Tunnel Mountain Banff Hiking
Banff National Park
Tunnel Mountain | Banff Hiking
Certainly an old one but a good one, this hike has been around since the early days of Banff National Park . The trail is well maintained, easy to access, and ideal for visitors. A panoramic view from the top of the town site, the Bow Valley and Mt. Rundle make this the perfect “get-to-know-the-area” excursion.
Time: 2-3 hours
Distance: 4.3 km (2.7 miles) round-trip
Level of Difficulty: Easy
Elevation Gain: 300 m (948 feet)
Map: Banff , 82 0/4 East
Starting Point: In downtown Banff , from the southern end of Banff Ave. , turn east on Buffalo St. (turns into Wolverine) to St. Julien Rd. Trailhead begins on north side of St. Julien Rd.
A shorter option of the same hike (3.6 km / 2.2 miles return) begins from Tunnel
Mountain Dr. , just north of The Banff Centre.
Summary: Begin in the pine and fir forest typical of the area. A wide and well-maintained trail leads you up the hillside with switchbacks to ease the vertical gain. Views open up to Mt. Rundle near the top. Enjoy lunch with a view of the town site below from the broad rocky outcrop that marks the summit. If you have a bit more energy, follow the trail down from the east side of the summit to a wide-open grassy meadow about 5-10-minute walk away.
And perhaps the most-asked question on the hike: Where’s the tunnel? There isn’t one. The mountain earned its name from a proposed route of the Canadian Pacific Railway (CPR) back in 1882. A blunder in surveying led to the suggestion that a half-mile tunnel be blasted through the hillside – an idea that would have cost the CPR millions of extra dollars. The plan was quickly discarded and an alternative route was found around the mountain (which, incidentally, shortened the rail line by a mile and avoided two long hills, and most importantly, rid of the notion of a tunnel).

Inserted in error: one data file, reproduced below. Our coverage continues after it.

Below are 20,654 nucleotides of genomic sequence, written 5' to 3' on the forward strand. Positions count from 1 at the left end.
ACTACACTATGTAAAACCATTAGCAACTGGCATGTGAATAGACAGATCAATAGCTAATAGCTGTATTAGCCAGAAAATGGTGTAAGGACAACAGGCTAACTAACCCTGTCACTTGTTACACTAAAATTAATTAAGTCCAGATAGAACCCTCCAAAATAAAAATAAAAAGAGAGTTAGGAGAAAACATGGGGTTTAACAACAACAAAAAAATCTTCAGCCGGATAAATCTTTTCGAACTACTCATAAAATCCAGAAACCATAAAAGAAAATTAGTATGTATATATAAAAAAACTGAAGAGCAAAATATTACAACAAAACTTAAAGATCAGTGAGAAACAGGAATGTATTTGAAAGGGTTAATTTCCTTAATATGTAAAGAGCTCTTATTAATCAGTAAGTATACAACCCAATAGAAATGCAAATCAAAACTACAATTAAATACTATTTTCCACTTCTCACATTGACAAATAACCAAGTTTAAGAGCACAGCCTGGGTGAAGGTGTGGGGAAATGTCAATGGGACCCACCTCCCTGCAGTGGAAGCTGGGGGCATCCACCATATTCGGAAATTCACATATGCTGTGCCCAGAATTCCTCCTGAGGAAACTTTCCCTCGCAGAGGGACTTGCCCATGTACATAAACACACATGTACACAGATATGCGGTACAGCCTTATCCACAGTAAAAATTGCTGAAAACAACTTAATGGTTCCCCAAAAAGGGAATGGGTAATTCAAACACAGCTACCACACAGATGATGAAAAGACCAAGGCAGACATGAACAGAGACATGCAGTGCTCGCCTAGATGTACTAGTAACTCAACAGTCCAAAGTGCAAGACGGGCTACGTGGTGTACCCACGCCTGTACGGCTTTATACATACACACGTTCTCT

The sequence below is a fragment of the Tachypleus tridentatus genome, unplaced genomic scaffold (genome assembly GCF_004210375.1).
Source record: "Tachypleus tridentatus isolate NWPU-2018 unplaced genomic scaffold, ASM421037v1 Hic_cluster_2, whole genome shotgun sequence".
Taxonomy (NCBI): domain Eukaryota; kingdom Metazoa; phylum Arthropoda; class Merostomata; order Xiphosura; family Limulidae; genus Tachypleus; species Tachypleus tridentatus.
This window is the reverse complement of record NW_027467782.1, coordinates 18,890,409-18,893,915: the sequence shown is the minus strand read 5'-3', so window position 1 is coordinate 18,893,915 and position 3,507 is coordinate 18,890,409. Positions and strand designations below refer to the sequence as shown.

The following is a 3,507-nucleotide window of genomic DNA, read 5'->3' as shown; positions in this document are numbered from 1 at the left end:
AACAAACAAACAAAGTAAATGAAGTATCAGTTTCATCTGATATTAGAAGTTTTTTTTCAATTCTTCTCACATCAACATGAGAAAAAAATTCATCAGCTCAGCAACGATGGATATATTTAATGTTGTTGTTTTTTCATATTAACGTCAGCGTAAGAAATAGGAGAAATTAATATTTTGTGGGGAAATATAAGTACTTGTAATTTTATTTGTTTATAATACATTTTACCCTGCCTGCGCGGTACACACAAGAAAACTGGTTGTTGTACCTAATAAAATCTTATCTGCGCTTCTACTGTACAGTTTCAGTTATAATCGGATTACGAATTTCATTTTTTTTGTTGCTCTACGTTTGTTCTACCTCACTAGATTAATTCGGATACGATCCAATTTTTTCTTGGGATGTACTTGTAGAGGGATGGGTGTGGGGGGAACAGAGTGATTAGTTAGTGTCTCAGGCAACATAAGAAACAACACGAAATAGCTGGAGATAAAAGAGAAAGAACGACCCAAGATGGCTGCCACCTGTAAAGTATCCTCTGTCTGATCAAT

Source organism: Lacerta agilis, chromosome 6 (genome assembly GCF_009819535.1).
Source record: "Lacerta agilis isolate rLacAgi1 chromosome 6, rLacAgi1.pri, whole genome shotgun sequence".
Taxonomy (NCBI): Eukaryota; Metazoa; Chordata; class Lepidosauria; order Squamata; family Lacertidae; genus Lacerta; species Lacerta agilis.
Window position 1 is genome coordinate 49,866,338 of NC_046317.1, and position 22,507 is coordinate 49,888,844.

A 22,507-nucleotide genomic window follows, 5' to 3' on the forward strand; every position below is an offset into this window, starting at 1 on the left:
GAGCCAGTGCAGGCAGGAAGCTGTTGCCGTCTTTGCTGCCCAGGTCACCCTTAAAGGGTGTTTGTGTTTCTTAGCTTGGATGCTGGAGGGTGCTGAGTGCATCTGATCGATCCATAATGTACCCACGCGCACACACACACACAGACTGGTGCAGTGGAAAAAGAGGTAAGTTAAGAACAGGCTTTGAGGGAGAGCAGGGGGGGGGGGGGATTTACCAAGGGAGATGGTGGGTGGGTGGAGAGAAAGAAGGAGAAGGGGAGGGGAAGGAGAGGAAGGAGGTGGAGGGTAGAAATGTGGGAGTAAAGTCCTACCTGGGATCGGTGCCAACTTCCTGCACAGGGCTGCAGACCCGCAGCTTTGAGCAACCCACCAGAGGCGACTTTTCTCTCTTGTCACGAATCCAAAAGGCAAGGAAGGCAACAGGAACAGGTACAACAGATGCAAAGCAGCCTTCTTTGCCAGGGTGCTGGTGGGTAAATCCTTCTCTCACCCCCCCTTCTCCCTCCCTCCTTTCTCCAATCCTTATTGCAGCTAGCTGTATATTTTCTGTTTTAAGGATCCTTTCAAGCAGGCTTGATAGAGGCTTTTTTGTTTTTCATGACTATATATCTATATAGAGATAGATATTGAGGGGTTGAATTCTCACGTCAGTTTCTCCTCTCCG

Consider Tunnel Mountain for a late afternoon/early evening walk (leave yourself enough time to get down before dark). Other hikes near downtown Banff : Vermilion Lakes , Sundance Canyon , Fenland Trail, Cascade Ponds (also ideal for a swim and a picnic)
Keep in Mind:
Bring a water bottle and snack. Quick water stops are important every 20-30 minutes (more often if it is hot), especially if you are not used to higher elevations. You are in the mountains – always carry an extra layer of clothing and rain gear. Wear appropriate day-hiking shoes. Slow your pace; slow your breathing. Smell the wildflowers, enjoy the view, identify surrounding peaks.
Plan your trip
Stay on marked trails
Pack garbage out
Be cautious of wildlife
Be safe, be smart – hike within your limits
Assumption Of Risk
Walking and hiking in the Canadian Rocky Mountains is inherent with risk due to a number of constantly changing conditions. These conditions include (but are not limited to) unpredictable weather, rain, flash floods, falling rocks, mudslides, falling trees and more.
Other dangers include (but are not limited to) wild animals such as black and grizzly bears, elk, sheep, goats and insects, all of which can be aggressive.
These hiking descriptions are designed to provide you with a good idea of what the hike will have to offer and some general guidelines about the hike. You are responsible for your own safety and well being while hiking! While these details have been put together through research by local professionals, you may encounter conditions not mentioned in the hike descriptions. Trail heads, signage, parking, etc. are also subject to change as well.
In order to get the most recent conditions and details for any hike you undertake we strongly recommend that you contact Parks Canada at the Banff Information Centre prior to your hike and they will provide you with the most current conditions and hike details for your enjoyment and safety of your hike.
Parks Canada can be found at The Banff Information Centre at 224 Banff Avenue and is open from 9AM to 7PM in the Summer. They can be reached by calling 403.762.1550.